My friend, Vila Spiderhawk, is an excellent writer..her subject matter is profound and spiritual and about things we can all relate to. Here is a short story from her that I wanted to share with you called Gerda:
A year has passed since Papa died, and I’m still trying to adjust. My father’s dead. I’ll never kiss his cheek again. My world’s completely hollowed out without his gentle steady strength, without his warm and ruddy hand at rest on mine. My morning coffee is so sad without his silly quips and puns. The evening meal is flat without his chanting prayer. And I no longer feel secure without his practical advice to blunt the mundane barbs of daily life.
He died alone, and that’s my fault. I should have gone to Gorlitz too or, better still, I should have gone instead of him. I could have handled the trip. He always bragged that I was good. And he was right. I always found the finest fabrics. He could have died at home with Mama or maybe even not at all. But Mama’s heart was acting up, and so I stayed.
The lying daybreak twinkling rainbows in the early summer dew promised an ordinary uneventful trip. My life was as it should have been. He would be back in fourteen days, and he would bring a little gift for each of us. He’d grinned and waved down from the carriage, blown a kiss, and ridden off, the horse’s hooves clopping serenely on the stones. I had smiled and waved him off and then had opened up the shop and planned the menu for the special meal I’d make when he got home.
Who would have thought it would be Papa who would have a heart attack when all along it had been Mama who’d been sick? It was so cruel. I’d had no hint. He’d always been so energetic, so robust, so full of laughter and affection. I was completely unprepared to read that note Herr Schwangler sent—those pointy pen strokes scrawled across that soulless page. “Herr Felden had a heart attack. Please come and pick up his remains.” What kind of man would send a daughter such cold words?
How small he looked inside the casket, how frail and suddenly how old, robbed of his animated grin, his eyelids blocking humor’s spark. He’d always been my splendid hero, but trussed up like a Pesach* chicken in that horrid brown serge suit and too-tight tie, he looked pathetic, and I longed to throw my body over his. Fiercely protective of my father’s legacy, I was so grateful for our custom of closing the coffin before our callers paid their last respects. I couldn’t have borne for our neighbors and friends to see my brawny father in that shrunken, waxy state.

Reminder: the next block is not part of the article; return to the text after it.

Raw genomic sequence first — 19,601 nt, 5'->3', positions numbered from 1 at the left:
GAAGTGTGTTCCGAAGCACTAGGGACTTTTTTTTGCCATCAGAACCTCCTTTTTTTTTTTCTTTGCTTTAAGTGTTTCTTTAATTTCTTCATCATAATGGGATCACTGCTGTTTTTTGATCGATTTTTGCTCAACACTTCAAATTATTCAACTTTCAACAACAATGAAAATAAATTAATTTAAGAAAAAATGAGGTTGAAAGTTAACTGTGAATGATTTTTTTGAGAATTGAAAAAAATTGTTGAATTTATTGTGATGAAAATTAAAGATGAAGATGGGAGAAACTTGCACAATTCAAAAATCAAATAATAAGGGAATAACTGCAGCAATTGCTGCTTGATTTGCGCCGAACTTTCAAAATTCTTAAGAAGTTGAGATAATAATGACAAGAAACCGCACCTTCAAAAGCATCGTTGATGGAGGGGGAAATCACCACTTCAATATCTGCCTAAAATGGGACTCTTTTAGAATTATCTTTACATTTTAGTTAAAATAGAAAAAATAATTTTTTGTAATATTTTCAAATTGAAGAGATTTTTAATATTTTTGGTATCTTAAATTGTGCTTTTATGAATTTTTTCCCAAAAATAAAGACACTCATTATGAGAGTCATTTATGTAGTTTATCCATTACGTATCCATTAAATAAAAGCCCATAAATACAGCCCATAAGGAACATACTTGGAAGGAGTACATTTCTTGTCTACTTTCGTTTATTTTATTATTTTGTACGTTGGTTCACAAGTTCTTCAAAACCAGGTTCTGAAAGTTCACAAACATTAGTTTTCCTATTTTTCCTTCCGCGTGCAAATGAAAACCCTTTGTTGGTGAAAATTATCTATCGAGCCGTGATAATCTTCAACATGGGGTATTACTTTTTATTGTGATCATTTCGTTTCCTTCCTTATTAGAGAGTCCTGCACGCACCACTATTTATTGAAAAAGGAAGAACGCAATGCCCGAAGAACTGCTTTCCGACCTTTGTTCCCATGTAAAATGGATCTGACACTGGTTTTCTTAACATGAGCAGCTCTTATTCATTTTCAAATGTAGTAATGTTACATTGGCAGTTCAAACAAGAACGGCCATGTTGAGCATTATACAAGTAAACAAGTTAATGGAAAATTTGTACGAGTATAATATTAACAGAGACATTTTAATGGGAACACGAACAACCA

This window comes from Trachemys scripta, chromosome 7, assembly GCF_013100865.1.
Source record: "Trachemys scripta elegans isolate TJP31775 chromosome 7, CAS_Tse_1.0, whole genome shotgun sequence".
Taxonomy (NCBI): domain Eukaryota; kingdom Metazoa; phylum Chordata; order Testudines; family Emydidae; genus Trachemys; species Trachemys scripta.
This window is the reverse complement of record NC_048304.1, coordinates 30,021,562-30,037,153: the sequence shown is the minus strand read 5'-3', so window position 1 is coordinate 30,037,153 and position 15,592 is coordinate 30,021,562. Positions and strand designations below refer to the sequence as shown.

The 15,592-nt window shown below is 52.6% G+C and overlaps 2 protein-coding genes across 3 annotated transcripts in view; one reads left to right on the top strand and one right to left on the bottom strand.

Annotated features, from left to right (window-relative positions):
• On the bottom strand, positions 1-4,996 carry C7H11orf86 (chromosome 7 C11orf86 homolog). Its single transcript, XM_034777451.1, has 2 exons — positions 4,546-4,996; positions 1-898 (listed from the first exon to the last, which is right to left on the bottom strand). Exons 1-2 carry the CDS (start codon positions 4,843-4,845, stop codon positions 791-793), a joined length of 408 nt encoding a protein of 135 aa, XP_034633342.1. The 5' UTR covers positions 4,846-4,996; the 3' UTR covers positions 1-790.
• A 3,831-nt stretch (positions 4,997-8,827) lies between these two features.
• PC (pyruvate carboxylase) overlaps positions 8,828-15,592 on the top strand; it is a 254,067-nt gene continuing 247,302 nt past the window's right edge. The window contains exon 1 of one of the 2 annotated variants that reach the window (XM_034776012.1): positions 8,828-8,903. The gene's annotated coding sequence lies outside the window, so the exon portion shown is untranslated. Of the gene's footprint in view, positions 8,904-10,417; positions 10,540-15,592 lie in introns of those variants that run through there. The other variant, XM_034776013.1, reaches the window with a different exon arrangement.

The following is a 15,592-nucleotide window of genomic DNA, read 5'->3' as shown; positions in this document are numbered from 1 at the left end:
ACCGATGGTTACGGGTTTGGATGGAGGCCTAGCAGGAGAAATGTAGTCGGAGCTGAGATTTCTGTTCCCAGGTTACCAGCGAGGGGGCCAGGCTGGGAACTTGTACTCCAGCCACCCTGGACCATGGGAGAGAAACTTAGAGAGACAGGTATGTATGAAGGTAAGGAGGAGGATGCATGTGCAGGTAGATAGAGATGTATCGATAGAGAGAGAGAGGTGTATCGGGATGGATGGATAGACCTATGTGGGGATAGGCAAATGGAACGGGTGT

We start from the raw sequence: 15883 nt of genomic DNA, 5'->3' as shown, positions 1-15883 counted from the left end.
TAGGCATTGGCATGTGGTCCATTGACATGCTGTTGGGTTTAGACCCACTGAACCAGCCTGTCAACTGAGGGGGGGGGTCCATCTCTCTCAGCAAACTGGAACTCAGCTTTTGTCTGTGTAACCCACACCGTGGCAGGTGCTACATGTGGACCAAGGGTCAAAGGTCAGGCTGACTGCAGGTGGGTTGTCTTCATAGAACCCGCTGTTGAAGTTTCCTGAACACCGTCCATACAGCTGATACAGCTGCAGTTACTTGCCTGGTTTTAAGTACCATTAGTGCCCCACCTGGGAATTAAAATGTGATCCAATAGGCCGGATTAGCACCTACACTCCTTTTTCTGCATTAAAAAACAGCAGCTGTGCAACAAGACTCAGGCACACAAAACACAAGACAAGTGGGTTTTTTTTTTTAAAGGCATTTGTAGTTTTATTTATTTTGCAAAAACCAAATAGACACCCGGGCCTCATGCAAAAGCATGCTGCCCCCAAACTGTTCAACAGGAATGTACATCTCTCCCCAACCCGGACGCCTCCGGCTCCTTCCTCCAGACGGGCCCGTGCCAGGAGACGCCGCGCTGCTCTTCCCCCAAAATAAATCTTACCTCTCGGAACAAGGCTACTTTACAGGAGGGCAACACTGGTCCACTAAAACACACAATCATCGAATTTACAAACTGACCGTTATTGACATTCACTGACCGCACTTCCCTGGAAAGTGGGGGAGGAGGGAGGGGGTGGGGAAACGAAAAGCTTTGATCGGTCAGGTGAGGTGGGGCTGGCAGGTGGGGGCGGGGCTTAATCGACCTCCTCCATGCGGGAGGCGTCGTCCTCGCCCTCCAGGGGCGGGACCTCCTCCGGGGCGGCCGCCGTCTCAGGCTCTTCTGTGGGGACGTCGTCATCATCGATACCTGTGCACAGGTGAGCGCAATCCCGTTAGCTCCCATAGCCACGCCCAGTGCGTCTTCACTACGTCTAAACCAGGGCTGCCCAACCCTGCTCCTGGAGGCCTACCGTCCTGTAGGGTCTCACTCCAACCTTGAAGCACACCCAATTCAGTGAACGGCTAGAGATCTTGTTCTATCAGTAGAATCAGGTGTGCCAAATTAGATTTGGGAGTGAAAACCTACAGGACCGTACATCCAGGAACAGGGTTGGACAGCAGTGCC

I thought my blood would stop its pulsing when the rabbi closed the lid, when Mama gasped that frayed dry sob, when that click echoed through the room. And when they lowered his box into that raw wound of a hole, I clenched my jaw so that I thought my teeth would break. The sun still shone; the birds still sang; the heavy scent of peonies still draped the linden boughs, the canopy, and us. The joy was emptied from my life, and yet the natural world lived on, and, because I was just twenty, I knew I’d have to do the same for many years, however bleak the days would be.
I could not throw dirt onto him. Oh, I picked up a stony clod. But my uncompromising fist would not release it. I squeezed it into my palm until the shale shards cut my hand and then I dropped it back onto the vulgar mound. I kissed my mother, a pillar of sorrow veiled in black, and high heels puncturing the sod, I walked away.
A year is gone. Tomorrow we will have the gravestone installation. Rabbi Hurst will lead us in the proper prayers. And when he’s done, we’ll each repeat our cherished memories of Papa and then place a farewell pebble on his stone. I wish I didn’t have to go, although I know my mother needs me. I just don’t want to have to say good-bye again.
*Pesach is the Jewish word for Passover
© VilaSpiderHawk 2010
To see and hear Vila reading this story click on
To learn what happens to Gerda and her mother, pick up
Forest Song: Finding Home and Forest Song: Little Mother.
Available in paperback or Kindle from www.amazon.com
and from my website, www.vilaspiderhawk.com
Or ask for them at your local bookstore.